He would halfheartedly scale a few obstacles and then, as if bemused by the effort, stop.
What the faithful and obedient Otis would have excelled at, Hill thought, was Rally, based on the traditional sit-and-stay commands. But the only nearby Rally competitions were AKC-affiliated, and Otis wasn't allowed to join.
So Hill acquired a couple of Swedish Vallhunds, purebred cattle-herding dogs known for nimbleness, and trained them instead. They had tremendous success -- in 2008, one was ranked in the national top 10. For years, Otis would stay home while Hill left with those sprightly Swedish Vallhunds and her German shepherd mix, who also loves Agility. "He would have this look like 'Oh, I'm alone again,' " Hill says.
Since the AKC rule change, Hill has entered every Rally event she can find. Otis has already competed in two as a Novice; he had to score at least 70 points at Mattaponi to move up to Advanced.A mighty fine debut
Otis behaves impeccably out of the starting gate on Saturday -- jumping and trotting and right-turning on command. He weaves in and out of cones with aplomb; he dutifully circles around Hill and then dutifully sits while she circles around him. His fur rustles in the breeze. But then, just as he and Hill are about to complete a sit-stay pattern, a bouncing Newfoundland on the sidelines begins frolicking with another dog. Otis looks over, and in that second, ignores one of Hill's cues.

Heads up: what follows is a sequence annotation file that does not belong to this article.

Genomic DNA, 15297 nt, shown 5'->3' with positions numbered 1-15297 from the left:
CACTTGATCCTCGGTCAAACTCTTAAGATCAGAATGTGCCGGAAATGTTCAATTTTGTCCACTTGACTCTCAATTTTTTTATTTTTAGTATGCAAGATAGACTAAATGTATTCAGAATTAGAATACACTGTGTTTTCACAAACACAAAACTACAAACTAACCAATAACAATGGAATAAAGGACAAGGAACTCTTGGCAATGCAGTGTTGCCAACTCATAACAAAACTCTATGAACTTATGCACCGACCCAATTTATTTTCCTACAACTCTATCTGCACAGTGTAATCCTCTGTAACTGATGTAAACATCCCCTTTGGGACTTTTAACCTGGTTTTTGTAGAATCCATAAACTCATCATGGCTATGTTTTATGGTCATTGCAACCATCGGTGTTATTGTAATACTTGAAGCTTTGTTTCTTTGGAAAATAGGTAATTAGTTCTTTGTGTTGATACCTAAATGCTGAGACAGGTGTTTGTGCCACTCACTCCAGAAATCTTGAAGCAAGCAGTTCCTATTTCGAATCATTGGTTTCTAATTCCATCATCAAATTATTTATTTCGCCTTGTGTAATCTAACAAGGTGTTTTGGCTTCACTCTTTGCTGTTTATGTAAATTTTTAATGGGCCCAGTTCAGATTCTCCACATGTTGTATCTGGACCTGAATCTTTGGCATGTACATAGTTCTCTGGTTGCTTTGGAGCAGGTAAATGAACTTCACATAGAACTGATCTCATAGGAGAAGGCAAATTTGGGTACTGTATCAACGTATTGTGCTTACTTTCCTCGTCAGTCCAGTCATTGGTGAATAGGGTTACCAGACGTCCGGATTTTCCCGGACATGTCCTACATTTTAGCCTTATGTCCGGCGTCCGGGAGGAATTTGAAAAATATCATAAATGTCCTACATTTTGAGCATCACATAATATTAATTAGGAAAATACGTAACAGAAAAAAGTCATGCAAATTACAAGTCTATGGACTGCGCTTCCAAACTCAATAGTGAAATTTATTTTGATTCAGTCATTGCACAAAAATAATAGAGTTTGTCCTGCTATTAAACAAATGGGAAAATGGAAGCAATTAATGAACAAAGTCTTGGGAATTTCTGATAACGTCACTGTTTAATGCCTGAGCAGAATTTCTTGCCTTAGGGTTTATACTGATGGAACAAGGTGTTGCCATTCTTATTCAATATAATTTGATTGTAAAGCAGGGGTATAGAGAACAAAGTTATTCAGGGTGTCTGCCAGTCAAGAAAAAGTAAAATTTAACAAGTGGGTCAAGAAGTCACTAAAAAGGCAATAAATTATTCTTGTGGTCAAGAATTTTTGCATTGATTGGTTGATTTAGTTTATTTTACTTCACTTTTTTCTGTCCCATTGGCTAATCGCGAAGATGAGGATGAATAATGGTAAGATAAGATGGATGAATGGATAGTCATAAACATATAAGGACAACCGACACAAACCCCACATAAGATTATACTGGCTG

His final score is 92, well above the 70 needed for the Advanced level, and only one point shy of first place in the Novice category. This is very impressive for a dog whose favorite games include eating peanut butter and playing catch with himself.
(Diesel, who pulled too much at his owner's leash throughout the run, does not qualify, but immediately after begins chewing on a plush bone and does not seem overly devastated.)
At the awards ceremony Saturday, Otis is presented with a red ribbon, which he sniffs. Then Hill takes him back to the car, where he receives a steady stream of cheese cubes, lolls his head against Hill's thigh and looks, for all intents and purposes, like the happiest dog in the world.
In Sunday's trial, Otis competes at the Advanced level on a more difficult course, and places third. Good dog.